Credit Readers Anonymous: Stanley Martin Lieber, aka Stan Lee, a Marvel Comics superhero in his own "write" as a Marvel Comics superheroes' co-creator, has a cameo as a National Air and Space Museum guard. True to Marvel movies style, there are two scenes during the closing credits: one near the beginning and one at the very end. And we're told: Captain America returns in "Avengers: Age of Ultron" (2015, directed by Joss Whedon).
Box Office, April 18: "Captain America: The Winter Soldier" continued ruling like a summer blockbuster movie for a third straight week with an Easter holiday weekend tally of $26.6 million, and $201.5 million, after three weeks, keeping "Rio 2" continuing at No. 2, with $22.5 million; $75.3 million, two weeks, and "Heaven Is For Real" opening at No. 3, $21.5 million, weekend, $28.5 million since its Ash Wednesday April 23 opening; "Transcendence," opening at No. 4, with $11.1 million; and "A Haunted House 2," opening at No. 5, with $9.1 million;
6. "Draft Day," $5.9 million, $19.5 million, two weeks; 7. "Divergent," $5.7 million, $133.9 million, five weeks; 8. "Oculus," $5.2 million, $21.2 million, two weeks; 9. "Noah," $5 million, $93.2 million, four weeks; 10. "God's Not Dead," $4.8 million, $48.3 million, five weeks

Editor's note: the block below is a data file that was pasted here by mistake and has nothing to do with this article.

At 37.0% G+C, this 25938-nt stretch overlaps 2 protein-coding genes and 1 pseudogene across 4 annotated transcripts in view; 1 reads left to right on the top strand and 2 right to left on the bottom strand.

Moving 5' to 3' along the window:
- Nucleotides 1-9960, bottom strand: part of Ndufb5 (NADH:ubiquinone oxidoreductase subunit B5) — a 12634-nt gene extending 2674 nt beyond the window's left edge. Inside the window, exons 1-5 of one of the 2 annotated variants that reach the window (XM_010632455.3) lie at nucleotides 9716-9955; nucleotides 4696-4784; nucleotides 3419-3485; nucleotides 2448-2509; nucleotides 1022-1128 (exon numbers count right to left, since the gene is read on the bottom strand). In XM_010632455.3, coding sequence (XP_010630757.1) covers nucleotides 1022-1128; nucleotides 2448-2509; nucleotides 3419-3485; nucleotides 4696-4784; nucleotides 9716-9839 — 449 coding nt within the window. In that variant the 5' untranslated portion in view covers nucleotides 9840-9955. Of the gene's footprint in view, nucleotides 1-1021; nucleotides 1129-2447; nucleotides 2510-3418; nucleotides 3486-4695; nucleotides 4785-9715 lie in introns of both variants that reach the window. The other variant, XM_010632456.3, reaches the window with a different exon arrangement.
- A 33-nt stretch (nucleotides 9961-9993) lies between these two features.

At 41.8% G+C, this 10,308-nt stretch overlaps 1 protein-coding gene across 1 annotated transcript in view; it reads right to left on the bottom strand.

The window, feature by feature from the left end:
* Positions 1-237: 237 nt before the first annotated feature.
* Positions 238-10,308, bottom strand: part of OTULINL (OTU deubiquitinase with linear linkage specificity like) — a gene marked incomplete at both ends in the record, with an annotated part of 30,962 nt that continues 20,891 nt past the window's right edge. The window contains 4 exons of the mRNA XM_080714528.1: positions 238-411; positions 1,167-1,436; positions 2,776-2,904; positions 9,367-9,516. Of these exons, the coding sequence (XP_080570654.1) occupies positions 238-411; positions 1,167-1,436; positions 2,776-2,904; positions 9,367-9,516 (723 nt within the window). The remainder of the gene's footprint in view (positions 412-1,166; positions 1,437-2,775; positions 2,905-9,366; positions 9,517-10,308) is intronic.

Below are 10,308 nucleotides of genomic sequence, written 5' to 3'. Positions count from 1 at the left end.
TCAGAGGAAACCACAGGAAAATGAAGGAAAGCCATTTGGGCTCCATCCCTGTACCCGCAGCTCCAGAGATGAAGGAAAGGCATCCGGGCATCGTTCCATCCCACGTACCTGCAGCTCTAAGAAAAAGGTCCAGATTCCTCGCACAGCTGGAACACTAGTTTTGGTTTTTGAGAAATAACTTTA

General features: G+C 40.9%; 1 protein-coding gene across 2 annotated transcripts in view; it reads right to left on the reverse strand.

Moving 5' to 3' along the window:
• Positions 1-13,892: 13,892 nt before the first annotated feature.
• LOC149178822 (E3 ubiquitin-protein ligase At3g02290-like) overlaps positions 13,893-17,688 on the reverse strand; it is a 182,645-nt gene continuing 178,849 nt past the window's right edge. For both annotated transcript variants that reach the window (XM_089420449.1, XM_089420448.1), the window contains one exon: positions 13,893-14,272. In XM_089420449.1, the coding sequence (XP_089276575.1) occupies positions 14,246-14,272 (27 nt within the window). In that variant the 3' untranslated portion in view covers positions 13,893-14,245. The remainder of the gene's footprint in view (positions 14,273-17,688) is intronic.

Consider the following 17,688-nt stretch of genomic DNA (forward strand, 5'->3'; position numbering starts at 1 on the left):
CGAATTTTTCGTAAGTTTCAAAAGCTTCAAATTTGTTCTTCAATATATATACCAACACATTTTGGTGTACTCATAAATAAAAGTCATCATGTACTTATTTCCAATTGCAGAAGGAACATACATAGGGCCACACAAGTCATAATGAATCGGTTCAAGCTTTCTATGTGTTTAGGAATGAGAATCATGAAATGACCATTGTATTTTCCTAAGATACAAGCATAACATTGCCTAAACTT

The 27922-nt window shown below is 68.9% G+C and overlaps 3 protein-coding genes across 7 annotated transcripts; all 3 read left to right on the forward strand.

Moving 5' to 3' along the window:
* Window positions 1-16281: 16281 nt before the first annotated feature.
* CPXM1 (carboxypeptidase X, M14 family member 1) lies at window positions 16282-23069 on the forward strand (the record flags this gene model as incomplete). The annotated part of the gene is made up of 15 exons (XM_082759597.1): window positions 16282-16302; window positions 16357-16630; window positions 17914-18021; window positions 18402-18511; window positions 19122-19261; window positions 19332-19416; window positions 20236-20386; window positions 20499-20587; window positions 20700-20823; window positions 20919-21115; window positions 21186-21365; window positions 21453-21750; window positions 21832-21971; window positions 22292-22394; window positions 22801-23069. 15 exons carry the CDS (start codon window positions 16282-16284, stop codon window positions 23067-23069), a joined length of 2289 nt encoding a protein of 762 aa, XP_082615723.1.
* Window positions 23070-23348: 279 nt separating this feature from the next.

Unreel, April 25:
"The Other Woman," PG-13: Cameron Diaz, Leslie Mann and Kate Upton turn the tables on a three-timing man in the romantic comedy.
"The Quiet Ones," PG-13: Olivia Cooke and Jared Harris star in the horror film about an experiment gone wrong.
"Brick Mansions," PG-13: Paul Walker stars in one of his last roles as an undercover Detroit police officer in the crime-drama.
Read Paul Willistein's movie reviews at the Lehigh Valley Press web site, thelehighvalley-press.com; the Times-News web site, tnonline. com; and hear them on "Lehigh Valley Art Salon," 6 - 6:30 p.m. Mondays, WDIY 88.1 FM, and wdiy.org, where they're archived. Email Paul Willistein: firstname.lastname@example.org. You can follow Paul Willistein on Twitter and friend Paul Willistein on facebook.
Three Popcorn Boxes out of Five Popcorn Boxes